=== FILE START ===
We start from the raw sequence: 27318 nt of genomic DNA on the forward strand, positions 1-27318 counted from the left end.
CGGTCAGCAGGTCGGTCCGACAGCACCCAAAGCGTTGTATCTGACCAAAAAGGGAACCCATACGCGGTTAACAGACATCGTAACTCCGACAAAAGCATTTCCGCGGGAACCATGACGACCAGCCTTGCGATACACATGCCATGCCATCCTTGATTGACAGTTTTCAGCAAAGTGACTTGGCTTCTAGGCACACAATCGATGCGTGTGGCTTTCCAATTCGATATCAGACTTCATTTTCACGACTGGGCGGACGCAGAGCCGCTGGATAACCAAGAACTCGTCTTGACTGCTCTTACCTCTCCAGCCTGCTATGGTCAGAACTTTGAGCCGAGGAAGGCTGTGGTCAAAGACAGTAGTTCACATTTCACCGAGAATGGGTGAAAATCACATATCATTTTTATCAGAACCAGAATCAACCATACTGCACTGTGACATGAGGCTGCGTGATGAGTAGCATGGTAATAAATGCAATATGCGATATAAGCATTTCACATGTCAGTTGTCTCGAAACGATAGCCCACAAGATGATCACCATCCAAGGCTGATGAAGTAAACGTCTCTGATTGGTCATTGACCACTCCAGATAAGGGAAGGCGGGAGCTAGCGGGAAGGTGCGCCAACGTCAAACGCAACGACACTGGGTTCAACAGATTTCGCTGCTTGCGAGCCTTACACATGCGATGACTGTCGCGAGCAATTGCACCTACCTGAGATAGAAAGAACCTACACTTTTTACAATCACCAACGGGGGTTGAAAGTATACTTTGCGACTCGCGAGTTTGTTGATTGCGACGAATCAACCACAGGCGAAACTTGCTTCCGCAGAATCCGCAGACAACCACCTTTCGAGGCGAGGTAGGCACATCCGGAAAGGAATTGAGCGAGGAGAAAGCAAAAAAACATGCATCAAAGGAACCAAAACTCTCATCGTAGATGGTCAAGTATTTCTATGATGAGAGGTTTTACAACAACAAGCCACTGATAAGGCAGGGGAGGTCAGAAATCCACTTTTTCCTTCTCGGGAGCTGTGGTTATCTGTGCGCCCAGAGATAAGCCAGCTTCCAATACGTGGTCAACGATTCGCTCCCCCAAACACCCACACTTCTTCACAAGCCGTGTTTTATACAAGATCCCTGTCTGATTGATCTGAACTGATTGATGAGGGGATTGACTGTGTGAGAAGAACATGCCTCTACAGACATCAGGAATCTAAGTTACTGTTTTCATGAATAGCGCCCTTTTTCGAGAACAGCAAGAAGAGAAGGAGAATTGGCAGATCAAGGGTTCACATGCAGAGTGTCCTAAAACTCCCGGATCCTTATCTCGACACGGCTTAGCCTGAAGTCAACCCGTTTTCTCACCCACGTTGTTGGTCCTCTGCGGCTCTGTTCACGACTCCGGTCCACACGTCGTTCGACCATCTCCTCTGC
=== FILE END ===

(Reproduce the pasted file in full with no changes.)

We start from the raw sequence: 27318 nt of genomic DNA on the forward strand, positions 1-27318 counted from the left end.
CGGTCAGCAGGTCGGTCCGACAGCACCCAAAGCGTTGTATCTGACCAAAAAGGGAACCCATACGCGGTTAACAGACATCGTAACTCCGACAAAAGCATTTCCGCGGGAACCATGACGACCAGCCTTGCGATACACATGCCATGCCATCCTTGATTGACAGTTTTCAGCAAAGTGACTTGGCTTCTAGGCACACAATCGATGCGTGTGGCTTTCCAATTCGATATCAGACTTCATTTTCACGACTGGGCGGACGCAGAGCCGCTGGATAACCAAGAACTCGTCTTGACTGCTCTTACCTCTCCAGCCTGCTATGGTCAGAACTTTGAGCCGAGGAAGGCTGTGGTCAAAGACAGTAGTTCACATTTCACCGAGAATGGGTGAAAATCACATATCATTTTTATCAGAACCAGAATCAACCATACTGCACTGTGACATGAGGCTGCGTGATGAGTAGCATGGTAATAAATGCAATATGCGATATAAGCATTTCACATGTCAGTTGTCTCGAAACGATAGCCCACAAGATGATCACCATCCAAGGCTGATGAAGTAAACGTCTCTGATTGGTCATTGACCACTCCAGATAAGGGAAGGCGGGAGCTAGCGGGAAGGTGCGCCAACGTCAAACGCAACGACACTGGGTTCAACAGATTTCGCTGCTTGCGAGCCTTACACATGCGATGACTGTCGCGAGCAATTGCACCTACCTGAGATAGAAAGAACCTACACTTTTTACAATCACCAACGGGGGTTGAAAGTATACTTTGCGACTCGCGAGTTTGTTGATTGCGACGAATCAACCACAGGCGAAACTTGCTTCCGCAGAATCCGCAGACAACCACCTTTCGAGGCGAGGTAGGCACATCCGGAAAGGAATTGAGCGAGGAGAAAGCAAAAAAACATGCATCAAAGGAACCAAAACTCTCATCGTAGATGGTCAAGTATTTCTATGATGAGAGGTTTTACAACAACAAGCCACTGATAAGGCAGGGGAGGTCAGAAATCCACTTTTTCCTTCTCGGGAGCTGTGGTTATCTGTGCGCCCAGAGATAAGCCAGCTTCCAATACGTGGTCAACGATTCGCTCCCCCAAACACCCACACTTCTTCACAAGCCGTGTTTTATACAAGATCCCTGTCTGATTGATCTGAACTGATTGATGAGGGGATTGACTGTGTGAGAAGAACATGCCTCTACAGACATCAGGAATCTAAGTTACTGTTTTCATGAATAGCGCCCTTTTTCGAGAACAGCAAGAAGAGAAGGAGAATTGGCAGATCAAGGGTTCACATGCAGAGTGTCCTAAAACTCCCGGATCCTTATCTCGACACGGCTTAGCCTGAAGTCAACCCGTTTTCTCACCCACGTTGTTGGTCCTCTGCGGCTCTGTTCACGACTCCGGTCCACACGTCGTTCGACCATCTCCTCTGC